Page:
M*A*S*H started as a novel. Then, it became a feature film. Finally, in 1972, the television adaptation of the story hit the airwaves. To this day, the series is the most well-known entry in the franchise. However, some are still surprised that the show rose to popularity the way it did. After all, its humor was at the same time dark and absurd. In fact, if not for a couple of key characters the show may have been too dark to succeed. Among those was Trapper John McIntyre, played by Wayne Rogers.
Many fans see the television show as a sitcom now. However, when it aired, there was a little more weight to it. The Vietnam war was at its height. So, M*A*S*H showrunners had to be careful about what they put in the show. They could interlace commentary about current events into the dialog. However, they couldn’t seem as if they were protesting against the war. So, much of its commentary was handled with comedy. A large portion of that comedy came from co-stars Alan Alda and Wayne Rogers.
Wayne Rogers passed away on New Year’s Eve of 2015. Before he passed Rogers sat down with Pop Goes the Culture to talk about his career. During that interview, he discussed why M*A*S*H was able to succeed.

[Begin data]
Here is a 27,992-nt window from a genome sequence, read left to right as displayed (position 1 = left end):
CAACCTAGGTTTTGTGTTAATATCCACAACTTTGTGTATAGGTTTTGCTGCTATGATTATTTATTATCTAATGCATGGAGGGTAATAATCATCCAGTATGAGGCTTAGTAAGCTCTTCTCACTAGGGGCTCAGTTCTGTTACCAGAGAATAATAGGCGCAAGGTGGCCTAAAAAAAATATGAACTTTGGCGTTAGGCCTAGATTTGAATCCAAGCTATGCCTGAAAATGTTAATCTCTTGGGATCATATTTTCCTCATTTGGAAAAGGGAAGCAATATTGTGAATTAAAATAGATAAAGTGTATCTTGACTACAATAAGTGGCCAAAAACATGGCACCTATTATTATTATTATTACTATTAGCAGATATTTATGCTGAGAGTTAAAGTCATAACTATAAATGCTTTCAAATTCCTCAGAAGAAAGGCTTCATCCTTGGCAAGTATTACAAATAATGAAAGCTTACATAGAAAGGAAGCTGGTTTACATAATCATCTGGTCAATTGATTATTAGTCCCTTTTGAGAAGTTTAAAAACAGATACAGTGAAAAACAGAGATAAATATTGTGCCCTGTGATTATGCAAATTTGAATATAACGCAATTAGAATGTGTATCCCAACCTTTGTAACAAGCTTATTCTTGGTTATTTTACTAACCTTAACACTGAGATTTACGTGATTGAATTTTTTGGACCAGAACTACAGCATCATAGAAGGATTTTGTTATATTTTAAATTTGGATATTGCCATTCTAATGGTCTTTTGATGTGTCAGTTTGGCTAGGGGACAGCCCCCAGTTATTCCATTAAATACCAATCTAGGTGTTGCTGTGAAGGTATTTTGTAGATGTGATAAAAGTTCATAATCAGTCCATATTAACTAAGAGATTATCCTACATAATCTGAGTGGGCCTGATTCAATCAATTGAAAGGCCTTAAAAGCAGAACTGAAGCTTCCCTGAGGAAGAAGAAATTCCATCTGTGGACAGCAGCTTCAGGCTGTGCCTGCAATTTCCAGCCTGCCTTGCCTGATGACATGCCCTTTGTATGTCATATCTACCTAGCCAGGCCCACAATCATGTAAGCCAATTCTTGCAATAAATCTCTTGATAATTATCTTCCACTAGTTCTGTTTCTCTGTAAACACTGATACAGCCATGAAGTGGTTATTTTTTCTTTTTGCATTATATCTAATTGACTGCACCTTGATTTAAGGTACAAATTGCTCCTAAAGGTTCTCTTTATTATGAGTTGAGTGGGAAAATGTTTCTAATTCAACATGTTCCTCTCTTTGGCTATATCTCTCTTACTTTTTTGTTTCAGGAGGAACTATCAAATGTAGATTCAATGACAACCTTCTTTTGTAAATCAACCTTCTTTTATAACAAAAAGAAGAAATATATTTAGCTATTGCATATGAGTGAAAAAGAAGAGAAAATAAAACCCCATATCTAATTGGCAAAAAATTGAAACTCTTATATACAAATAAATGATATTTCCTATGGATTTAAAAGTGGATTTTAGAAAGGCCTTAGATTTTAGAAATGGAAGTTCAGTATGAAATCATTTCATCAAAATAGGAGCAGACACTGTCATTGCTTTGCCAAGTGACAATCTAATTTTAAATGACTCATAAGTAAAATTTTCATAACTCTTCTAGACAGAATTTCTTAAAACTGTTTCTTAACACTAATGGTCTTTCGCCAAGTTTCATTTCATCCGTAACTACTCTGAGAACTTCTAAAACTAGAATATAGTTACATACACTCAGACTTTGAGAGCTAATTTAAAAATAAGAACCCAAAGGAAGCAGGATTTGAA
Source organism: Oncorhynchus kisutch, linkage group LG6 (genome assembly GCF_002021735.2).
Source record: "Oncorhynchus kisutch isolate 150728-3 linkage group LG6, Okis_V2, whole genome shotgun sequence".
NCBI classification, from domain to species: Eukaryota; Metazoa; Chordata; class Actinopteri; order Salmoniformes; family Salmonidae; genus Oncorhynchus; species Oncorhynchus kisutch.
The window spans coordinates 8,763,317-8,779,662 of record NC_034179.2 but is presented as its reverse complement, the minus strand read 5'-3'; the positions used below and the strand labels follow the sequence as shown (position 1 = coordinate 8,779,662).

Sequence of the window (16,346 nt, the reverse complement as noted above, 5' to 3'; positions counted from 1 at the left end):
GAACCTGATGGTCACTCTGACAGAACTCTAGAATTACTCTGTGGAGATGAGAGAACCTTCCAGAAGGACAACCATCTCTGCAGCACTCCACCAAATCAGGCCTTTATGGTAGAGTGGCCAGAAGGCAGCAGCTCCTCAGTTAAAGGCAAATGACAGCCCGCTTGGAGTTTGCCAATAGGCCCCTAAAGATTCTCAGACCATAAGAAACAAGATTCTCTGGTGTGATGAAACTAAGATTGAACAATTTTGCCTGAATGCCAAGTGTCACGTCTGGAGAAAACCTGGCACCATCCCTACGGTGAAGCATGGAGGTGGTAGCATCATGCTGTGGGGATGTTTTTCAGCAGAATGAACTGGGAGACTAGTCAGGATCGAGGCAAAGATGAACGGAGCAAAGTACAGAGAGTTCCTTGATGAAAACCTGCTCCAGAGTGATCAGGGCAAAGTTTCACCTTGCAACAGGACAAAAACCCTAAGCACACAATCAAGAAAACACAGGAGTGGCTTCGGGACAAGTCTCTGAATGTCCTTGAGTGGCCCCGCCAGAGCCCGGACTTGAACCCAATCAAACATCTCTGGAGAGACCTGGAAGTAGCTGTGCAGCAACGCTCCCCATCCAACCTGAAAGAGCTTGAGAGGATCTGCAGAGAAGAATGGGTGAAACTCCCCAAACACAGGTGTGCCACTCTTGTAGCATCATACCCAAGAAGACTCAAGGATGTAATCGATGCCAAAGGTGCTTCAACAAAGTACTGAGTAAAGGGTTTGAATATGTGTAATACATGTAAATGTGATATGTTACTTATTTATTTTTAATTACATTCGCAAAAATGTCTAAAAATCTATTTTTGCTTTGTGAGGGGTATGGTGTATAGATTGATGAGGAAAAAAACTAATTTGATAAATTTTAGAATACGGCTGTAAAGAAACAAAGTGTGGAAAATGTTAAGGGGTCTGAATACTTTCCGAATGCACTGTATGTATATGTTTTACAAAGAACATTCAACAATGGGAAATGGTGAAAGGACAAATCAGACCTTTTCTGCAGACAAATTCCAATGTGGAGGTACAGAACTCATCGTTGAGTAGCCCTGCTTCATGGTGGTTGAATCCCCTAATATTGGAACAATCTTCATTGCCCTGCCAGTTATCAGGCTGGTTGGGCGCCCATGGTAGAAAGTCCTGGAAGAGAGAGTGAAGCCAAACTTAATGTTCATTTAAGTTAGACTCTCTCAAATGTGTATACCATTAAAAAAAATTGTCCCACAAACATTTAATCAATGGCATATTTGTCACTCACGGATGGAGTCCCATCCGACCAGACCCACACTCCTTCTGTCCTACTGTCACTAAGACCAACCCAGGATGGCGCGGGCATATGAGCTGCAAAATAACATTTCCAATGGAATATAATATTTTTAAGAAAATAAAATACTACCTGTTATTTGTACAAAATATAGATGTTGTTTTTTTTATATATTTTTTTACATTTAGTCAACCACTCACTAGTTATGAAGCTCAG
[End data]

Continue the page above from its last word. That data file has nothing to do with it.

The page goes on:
Wayne Rogers Says All In The Family Paved The Way For M*A*S*H
The interviewer asked Wayne Rogers how unlikely it was for a show to be based on M*A*S*H. After all, it was a show set in a warzone during wartime. So, it could have been a hard show to sell. This is especially true because the series took a darkly comedic look at the war and those serving in it.
Wayne Rogers replied, “You’ve got to remember that All in the Family came before M*A*S*H. That was the first really iconoclastic look…that people didn’t fall into the formula. They went against it. And, I credit Norman Lear (the creator of All in the Family) with that. He was certainly the vanguard of that kind of television.”
Because of the success of All in the Family, Wayne Rogers believed that M*A*S*H wasn’t too unlikely. Something a little dark yet humorous had already been done and it was a hit. So, the wartime drama/comedy wasn’t pushing too many boundaries.
All in the Family pushed those boundaries first. Many people were unsure that the classic series about the Bunker family would ever make it to air. In fact, many actors including Harrison Ford and Richard Dreyfuss turned down the show after reading the script. Norman Lear pitched the role of Archie to Mickey Rooney. Rooney didn’t let him finish his pitch before saying, “Norm, they’re going to kill you, shoot you in the streets.”
The network went so far as to hire operators to take calls from outraged viewers leading up to the premiere of All in the Family. However, audiences loved the show. It was a huge hit.
So, Wayne Rogers was right. M*A*S*H wasn’t really treading any ground that hadn’t been cleared by the classic sitcom.